poverty and deprivation. In most local government areas, including
Wushishi Local Government Area, the basic infrastructure, that is if
they exist, are too inadequate for any meaningful development.
According to Obiangwe:
Rural dwellers often depend on shallow wells and untreated water. The villagers, most of who are farmers work on the land from sunrise to sunset, only to produce food for the uncontrollably teaming city population. Ugwu (2000:135) painted the picture of the situation in the
rural area this way:
In and around the villages, one readily comes across children with distended tummies and spindly legs who are found wanting of a complete diet, formal education and a technical sense of belonging.
The above statements aptly capture the situation in Wushishi
Local Government Area of Niger State. It is scenario of
underdevelopment, poverty and outright negligence despite the
resources allocated to it.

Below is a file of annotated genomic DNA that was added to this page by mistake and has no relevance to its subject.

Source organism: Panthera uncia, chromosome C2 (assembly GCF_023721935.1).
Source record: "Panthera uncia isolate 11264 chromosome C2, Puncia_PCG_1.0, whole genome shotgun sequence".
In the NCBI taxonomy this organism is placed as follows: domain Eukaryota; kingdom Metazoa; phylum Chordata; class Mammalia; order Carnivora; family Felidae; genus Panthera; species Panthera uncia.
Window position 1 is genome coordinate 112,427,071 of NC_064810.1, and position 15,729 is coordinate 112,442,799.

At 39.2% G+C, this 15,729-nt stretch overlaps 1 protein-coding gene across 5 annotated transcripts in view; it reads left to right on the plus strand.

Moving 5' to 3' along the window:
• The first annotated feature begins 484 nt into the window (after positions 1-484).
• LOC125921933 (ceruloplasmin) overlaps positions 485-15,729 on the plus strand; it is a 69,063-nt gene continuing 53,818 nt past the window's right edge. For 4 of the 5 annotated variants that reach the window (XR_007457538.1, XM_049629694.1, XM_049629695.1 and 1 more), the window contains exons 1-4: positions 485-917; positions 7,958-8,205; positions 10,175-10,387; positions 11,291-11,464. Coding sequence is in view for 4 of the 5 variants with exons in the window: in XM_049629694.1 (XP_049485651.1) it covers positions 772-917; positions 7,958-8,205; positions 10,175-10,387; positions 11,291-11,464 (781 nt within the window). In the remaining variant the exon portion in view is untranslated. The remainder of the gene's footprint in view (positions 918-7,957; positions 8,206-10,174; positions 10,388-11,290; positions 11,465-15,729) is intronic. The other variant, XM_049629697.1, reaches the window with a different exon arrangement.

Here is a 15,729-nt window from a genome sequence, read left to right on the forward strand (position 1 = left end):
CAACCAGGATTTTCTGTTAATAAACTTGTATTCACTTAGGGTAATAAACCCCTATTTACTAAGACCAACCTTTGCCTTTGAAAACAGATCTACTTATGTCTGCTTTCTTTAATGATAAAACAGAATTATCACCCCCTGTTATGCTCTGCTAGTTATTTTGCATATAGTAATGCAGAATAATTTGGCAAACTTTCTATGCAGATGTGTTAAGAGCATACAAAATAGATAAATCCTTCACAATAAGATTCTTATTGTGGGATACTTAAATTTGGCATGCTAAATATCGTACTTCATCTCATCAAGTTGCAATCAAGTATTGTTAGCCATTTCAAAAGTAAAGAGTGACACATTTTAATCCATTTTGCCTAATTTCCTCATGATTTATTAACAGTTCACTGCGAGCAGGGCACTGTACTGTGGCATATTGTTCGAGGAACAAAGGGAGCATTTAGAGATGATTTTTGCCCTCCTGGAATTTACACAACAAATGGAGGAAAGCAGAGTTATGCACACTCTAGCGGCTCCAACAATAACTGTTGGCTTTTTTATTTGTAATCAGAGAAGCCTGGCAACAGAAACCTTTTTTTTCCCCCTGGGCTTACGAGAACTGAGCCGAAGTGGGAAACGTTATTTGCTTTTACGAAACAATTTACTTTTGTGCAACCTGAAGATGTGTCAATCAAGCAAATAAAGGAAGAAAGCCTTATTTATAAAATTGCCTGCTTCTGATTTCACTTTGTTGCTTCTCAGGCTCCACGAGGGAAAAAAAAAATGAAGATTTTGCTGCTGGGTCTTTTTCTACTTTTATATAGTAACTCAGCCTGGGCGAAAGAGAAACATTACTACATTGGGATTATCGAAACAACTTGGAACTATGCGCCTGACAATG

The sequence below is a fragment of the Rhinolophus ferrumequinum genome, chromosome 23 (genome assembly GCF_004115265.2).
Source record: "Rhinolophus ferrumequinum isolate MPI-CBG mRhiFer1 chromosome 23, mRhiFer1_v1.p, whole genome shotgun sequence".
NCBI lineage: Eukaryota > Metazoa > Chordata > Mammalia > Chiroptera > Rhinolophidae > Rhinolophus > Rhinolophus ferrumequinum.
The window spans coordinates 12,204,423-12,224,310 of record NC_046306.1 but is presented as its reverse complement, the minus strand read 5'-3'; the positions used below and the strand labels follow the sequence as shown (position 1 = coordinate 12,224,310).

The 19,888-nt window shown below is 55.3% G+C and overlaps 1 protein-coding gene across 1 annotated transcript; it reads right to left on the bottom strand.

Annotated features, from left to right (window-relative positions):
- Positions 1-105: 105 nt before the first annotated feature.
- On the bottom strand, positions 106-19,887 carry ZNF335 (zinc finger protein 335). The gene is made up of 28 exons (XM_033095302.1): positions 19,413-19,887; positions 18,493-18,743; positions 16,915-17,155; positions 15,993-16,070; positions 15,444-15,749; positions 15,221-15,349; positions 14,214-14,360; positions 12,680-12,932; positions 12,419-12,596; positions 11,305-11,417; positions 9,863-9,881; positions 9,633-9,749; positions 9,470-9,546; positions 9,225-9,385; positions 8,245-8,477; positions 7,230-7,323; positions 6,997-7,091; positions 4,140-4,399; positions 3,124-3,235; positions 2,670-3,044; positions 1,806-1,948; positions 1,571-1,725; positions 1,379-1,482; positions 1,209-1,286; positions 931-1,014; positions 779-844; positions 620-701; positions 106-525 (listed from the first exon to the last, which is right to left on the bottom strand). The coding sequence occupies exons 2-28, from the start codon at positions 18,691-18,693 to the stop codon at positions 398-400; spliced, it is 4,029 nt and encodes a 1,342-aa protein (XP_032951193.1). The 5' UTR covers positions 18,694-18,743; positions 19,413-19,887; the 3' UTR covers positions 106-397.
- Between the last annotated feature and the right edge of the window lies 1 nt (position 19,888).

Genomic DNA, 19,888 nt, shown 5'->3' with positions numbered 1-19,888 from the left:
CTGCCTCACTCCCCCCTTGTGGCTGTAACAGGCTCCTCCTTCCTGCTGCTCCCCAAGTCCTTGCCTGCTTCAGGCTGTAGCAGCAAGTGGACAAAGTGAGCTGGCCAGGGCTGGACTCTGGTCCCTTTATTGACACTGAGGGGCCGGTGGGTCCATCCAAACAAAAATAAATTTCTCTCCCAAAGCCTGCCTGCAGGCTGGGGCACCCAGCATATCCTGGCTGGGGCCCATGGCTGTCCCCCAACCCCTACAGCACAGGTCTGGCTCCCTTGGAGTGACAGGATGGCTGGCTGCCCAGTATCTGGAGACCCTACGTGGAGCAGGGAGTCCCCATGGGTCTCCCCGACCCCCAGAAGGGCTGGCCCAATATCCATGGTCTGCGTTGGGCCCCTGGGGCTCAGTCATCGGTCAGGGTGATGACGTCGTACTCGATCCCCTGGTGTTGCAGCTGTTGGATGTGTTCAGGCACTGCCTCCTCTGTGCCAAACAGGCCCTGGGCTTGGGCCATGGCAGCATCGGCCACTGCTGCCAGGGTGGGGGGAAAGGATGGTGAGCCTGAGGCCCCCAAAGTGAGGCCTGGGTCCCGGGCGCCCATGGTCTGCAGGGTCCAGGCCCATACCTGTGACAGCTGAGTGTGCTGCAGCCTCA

The concern of this study is to examine the factors that have
impaired or constituted constraint to the effective functioning of the
local government system in the transformation or development of the
rural areas. 1.3 Objective of the Study
The study is aimed at assessing the activities of Wushishi
Local Government in performing its role as an instrument/agent of
rural development. Specifically, the objectives of this study are to:
i) Examine the material and human resources of the local
government in performing this role.
ii) Examine the effectiveness of these resources (i.e. finance,
manpower, etc).
iii) Within the framework above, analyze its contribution to the
development of the area.
iv) Examine the major factors that militate or stand as constraint